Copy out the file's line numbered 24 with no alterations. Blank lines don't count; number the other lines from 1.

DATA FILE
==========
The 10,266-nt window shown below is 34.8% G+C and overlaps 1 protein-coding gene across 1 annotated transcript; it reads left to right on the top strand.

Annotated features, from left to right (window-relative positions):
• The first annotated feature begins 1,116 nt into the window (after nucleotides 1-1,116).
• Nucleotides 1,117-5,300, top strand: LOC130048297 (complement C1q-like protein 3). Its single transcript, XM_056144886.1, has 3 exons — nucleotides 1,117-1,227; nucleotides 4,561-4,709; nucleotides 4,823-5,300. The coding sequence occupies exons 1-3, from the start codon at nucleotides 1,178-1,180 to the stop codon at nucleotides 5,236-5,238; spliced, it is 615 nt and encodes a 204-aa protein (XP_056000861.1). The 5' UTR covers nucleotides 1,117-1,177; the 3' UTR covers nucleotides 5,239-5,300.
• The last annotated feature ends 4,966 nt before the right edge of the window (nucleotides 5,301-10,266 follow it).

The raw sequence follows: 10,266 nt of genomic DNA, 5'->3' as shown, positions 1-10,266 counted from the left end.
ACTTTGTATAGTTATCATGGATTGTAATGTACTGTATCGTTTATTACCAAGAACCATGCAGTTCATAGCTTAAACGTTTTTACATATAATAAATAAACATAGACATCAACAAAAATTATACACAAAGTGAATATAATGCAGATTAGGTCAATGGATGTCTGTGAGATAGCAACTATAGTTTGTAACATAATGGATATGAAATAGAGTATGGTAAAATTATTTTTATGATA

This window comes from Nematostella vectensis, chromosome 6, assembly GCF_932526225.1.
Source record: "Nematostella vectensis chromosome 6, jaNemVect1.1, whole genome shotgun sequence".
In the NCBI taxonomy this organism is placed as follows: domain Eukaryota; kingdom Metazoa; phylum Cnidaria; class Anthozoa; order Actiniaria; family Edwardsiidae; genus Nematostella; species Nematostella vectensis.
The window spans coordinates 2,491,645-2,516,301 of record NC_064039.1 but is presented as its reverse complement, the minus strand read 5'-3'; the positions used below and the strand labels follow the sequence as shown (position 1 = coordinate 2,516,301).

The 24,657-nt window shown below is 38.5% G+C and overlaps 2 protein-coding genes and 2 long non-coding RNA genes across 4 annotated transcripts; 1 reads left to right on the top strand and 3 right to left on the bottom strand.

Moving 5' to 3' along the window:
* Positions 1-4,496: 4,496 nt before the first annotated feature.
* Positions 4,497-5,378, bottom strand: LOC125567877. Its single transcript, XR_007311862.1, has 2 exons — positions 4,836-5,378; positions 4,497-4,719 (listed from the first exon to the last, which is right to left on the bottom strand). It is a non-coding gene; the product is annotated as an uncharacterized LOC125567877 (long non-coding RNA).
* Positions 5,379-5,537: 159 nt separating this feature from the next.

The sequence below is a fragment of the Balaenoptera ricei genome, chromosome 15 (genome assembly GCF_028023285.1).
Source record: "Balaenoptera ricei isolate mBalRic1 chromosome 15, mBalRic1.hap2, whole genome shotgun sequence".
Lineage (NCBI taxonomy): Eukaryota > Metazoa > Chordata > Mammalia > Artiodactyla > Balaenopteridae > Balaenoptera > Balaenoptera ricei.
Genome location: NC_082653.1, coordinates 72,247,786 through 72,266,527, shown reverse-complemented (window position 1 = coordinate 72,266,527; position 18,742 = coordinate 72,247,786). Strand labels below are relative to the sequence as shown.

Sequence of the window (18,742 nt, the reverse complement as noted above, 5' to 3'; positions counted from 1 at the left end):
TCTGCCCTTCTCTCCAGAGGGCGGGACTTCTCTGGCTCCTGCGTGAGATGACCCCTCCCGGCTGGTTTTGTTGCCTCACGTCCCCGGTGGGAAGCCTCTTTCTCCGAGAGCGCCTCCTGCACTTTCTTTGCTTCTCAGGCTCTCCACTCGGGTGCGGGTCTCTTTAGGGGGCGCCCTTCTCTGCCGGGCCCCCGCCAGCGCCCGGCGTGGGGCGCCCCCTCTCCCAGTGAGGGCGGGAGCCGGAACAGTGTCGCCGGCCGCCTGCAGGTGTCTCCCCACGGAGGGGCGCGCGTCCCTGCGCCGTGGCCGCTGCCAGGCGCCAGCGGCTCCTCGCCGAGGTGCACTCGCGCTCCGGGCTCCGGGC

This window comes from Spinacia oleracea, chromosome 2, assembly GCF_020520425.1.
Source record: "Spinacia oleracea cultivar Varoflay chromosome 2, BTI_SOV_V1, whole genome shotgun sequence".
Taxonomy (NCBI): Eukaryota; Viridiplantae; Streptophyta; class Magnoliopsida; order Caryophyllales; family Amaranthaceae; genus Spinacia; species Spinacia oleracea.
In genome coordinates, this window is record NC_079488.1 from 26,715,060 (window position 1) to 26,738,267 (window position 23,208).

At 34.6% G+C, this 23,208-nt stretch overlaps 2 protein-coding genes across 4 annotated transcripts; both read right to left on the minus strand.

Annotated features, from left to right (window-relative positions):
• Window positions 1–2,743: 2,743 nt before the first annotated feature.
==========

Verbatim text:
Source record: "Spinacia oleracea cultivar Varoflay chromosome 2, BTI_SOV_V1, whole genome shotgun sequence".